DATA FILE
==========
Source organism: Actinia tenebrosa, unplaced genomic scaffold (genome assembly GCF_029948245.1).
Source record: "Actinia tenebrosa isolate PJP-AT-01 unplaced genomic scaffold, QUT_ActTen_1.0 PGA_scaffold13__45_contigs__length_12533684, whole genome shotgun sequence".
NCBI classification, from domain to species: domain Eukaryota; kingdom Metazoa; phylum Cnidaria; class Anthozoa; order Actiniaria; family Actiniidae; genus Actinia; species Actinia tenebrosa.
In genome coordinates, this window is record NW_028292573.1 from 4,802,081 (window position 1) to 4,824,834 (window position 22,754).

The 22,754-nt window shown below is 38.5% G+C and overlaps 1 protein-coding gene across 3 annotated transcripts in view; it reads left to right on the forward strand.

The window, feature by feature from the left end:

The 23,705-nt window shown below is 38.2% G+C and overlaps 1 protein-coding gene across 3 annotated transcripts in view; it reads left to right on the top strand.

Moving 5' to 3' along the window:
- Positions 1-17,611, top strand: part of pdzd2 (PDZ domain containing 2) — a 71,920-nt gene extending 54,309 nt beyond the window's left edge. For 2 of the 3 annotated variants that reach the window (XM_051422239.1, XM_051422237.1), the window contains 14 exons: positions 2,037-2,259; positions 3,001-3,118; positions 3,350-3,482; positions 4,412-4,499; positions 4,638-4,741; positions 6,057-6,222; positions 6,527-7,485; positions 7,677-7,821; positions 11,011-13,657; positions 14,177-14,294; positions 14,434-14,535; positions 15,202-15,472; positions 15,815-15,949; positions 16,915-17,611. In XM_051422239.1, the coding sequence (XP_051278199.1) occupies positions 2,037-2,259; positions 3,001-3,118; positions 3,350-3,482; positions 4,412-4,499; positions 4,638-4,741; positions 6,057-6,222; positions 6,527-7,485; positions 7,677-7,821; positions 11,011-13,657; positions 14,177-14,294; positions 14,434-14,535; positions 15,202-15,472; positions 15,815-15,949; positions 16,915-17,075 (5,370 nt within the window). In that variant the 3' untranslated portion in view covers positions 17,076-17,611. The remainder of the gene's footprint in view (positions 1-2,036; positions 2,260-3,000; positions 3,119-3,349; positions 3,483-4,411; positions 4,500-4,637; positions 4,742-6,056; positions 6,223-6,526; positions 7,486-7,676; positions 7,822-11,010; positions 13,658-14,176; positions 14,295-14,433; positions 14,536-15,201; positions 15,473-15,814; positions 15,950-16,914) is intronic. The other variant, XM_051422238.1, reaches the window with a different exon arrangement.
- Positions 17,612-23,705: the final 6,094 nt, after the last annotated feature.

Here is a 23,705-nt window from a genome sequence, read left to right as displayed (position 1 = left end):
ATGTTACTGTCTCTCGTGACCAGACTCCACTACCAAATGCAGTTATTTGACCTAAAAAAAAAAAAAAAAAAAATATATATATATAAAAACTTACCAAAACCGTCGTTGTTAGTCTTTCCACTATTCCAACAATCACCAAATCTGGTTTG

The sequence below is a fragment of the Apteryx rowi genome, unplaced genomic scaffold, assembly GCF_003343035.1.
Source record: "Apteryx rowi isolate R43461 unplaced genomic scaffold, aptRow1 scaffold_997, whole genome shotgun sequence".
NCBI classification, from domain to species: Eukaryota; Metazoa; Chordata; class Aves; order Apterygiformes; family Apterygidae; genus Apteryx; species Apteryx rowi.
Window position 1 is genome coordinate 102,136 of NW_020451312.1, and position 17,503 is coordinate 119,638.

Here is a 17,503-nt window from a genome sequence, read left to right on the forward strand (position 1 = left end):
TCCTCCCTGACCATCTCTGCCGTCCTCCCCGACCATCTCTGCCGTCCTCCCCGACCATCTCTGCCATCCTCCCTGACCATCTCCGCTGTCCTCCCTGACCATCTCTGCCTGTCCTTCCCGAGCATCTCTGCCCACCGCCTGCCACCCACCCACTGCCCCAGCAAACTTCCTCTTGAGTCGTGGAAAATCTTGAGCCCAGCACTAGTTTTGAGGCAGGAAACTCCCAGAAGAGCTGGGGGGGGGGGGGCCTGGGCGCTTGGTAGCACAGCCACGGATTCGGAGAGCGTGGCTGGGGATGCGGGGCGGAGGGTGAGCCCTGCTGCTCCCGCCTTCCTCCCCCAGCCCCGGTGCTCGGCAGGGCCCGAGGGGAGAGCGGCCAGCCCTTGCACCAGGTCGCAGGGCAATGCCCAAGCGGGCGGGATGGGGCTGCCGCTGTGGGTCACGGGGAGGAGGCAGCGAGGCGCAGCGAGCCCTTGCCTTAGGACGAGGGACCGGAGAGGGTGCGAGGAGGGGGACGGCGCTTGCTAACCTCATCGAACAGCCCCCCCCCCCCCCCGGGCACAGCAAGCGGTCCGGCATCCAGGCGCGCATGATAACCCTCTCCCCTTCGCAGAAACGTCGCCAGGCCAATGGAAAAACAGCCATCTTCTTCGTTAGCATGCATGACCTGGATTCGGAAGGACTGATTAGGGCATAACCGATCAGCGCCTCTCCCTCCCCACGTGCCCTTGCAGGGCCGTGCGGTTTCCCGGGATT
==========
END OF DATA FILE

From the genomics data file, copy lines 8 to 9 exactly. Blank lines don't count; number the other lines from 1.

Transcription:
Moving 5' to 3' along the window:
- Positions 1-17,611, top strand: part of pdzd2 (PDZ domain containing 2) — a 71,920-nt gene extending 54,309 nt beyond the window's left edge. For 2 of the 3 annotated variants that reach the window (XM_051422239.1, XM_051422237.1), the window contains 14 exons: positions 2,037-2,259; positions 3,001-3,118; positions 3,350-3,482; positions 4,412-4,499; positions 4,638-4,741; positions 6,057-6,222; positions 6,527-7,485; positions 7,677-7,821; positions 11,011-13,657; positions 14,177-14,294; positions 14,434-14,535; positions 15,202-15,472; positions 15,815-15,949; positions 16,915-17,611. In XM_051422239.1, the coding sequence (XP_051278199.1) occupies positions 2,037-2,259; positions 3,001-3,118; positions 3,350-3,482; positions 4,412-4,499; positions 4,638-4,741; positions 6,057-6,222; positions 6,527-7,485; positions 7,677-7,821; positions 11,011-13,657; positions 14,177-14,294; positions 14,434-14,535; positions 15,202-15,472; positions 15,815-15,949; positions 16,915-17,075 (5,370 nt within the window). In that variant the 3' untranslated portion in view covers positions 17,076-17,611. The remainder of the gene's footprint in view (positions 1-2,036; positions 2,260-3,000; positions 3,119-3,349; positions 3,483-4,411; positions 4,500-4,637; positions 4,742-6,056; positions 6,223-6,526; positions 7,486-7,676; positions 7,822-11,010; positions 13,658-14,176; positions 14,295-14,433; positions 14,536-15,201; positions 15,473-15,814; positions 15,950-16,914) is intronic. The other variant, XM_051422238.1, reaches the window with a different exon arrangement.